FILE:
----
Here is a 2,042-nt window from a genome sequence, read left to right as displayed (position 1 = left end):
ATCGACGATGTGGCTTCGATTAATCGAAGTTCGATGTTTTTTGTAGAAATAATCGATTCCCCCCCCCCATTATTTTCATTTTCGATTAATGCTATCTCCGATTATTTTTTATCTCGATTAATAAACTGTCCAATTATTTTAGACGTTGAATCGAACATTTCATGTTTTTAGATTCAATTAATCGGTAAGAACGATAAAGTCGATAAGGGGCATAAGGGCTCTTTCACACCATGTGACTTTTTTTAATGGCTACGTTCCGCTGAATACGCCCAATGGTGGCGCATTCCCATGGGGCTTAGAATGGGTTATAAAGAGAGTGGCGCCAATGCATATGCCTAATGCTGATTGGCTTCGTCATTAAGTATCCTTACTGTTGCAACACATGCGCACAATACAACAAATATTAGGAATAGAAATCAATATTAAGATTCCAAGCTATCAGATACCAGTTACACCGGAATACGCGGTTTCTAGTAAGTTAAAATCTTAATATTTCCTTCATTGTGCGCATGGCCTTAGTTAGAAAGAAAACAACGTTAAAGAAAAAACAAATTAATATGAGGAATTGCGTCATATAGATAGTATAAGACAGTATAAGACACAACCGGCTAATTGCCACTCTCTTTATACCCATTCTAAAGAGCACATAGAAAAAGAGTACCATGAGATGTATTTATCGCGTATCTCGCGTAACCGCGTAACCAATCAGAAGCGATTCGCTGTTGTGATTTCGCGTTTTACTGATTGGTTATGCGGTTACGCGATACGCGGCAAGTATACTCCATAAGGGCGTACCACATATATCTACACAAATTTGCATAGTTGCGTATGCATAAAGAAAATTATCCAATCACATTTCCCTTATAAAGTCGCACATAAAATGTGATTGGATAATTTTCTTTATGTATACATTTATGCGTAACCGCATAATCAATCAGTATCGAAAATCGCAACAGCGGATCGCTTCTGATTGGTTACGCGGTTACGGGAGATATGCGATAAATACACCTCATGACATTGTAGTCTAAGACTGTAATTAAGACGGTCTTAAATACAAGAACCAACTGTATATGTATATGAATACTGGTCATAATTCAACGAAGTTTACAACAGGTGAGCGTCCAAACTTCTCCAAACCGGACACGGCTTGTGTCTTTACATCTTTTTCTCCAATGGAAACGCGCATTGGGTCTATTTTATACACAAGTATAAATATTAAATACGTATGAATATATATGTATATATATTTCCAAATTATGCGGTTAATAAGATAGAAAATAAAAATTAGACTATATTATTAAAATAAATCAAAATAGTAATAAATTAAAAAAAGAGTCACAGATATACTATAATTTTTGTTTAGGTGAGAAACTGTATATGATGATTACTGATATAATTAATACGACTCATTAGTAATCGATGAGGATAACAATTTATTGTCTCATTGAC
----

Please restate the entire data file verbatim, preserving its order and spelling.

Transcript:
Here is a 2,042-nt window from a genome sequence, read left to right as displayed (position 1 = left end):
ATCGACGATGTGGCTTCGATTAATCGAAGTTCGATGTTTTTTGTAGAAATAATCGATTCCCCCCCCCCATTATTTTCATTTTCGATTAATGCTATCTCCGATTATTTTTTATCTCGATTAATAAACTGTCCAATTATTTTAGACGTTGAATCGAACATTTCATGTTTTTAGATTCAATTAATCGGTAAGAACGATAAAGTCGATAAGGGGCATAAGGGCTCTTTCACACCATGTGACTTTTTTTAATGGCTACGTTCCGCTGAATACGCCCAATGGTGGCGCATTCCCATGGGGCTTAGAATGGGTTATAAAGAGAGTGGCGCCAATGCATATGCCTAATGCTGATTGGCTTCGTCATTAAGTATCCTTACTGTTGCAACACATGCGCACAATACAACAAATATTAGGAATAGAAATCAATATTAAGATTCCAAGCTATCAGATACCAGTTACACCGGAATACGCGGTTTCTAGTAAGTTAAAATCTTAATATTTCCTTCATTGTGCGCATGGCCTTAGTTAGAAAGAAAACAACGTTAAAGAAAAAACAAATTAATATGAGGAATTGCGTCATATAGATAGTATAAGACAGTATAAGACACAACCGGCTAATTGCCACTCTCTTTATACCCATTCTAAAGAGCACATAGAAAAAGAGTACCATGAGATGTATTTATCGCGTATCTCGCGTAACCGCGTAACCAATCAGAAGCGATTCGCTGTTGTGATTTCGCGTTTTACTGATTGGTTATGCGGTTACGCGATACGCGGCAAGTATACTCCATAAGGGCGTACCACATATATCTACACAAATTTGCATAGTTGCGTATGCATAAAGAAAATTATCCAATCACATTTCCCTTATAAAGTCGCACATAAAATGTGATTGGATAATTTTCTTTATGTATACATTTATGCGTAACCGCATAATCAATCAGTATCGAAAATCGCAACAGCGGATCGCTTCTGATTGGTTACGCGGTTACGGGAGATATGCGATAAATACACCTCATGACATTGTAGTCTAAGACTGTAATTAAGACGGTCTTAAATACAAGAACCAACTGTATATGTATATGAATACTGGTCATAATTCAACGAAGTTTACAACAGGTGAGCGTCCAAACTTCTCCAAACCGGACACGGCTTGTGTCTTTACATCTTTTTCTCCAATGGAAACGCGCATTGGGTCTATTTTATACACAAGTATAAATATTAAATACGTATGAATATATATGTATATATATTTCCAAATTATGCGGTTAATAAGATAGAAAATAAAAATTAGACTATATTATTAAAATAAATCAAAATAGTAATAAATTAAAAAAAGAGTCACAGATATACTATAATTTTTGTTTAGGTGAGAAACTGTATATGATGATTACTGATATAATTAATACGACTCATTAGTAATCGATGAGGATAACAATTTATTGTCTCATTGAC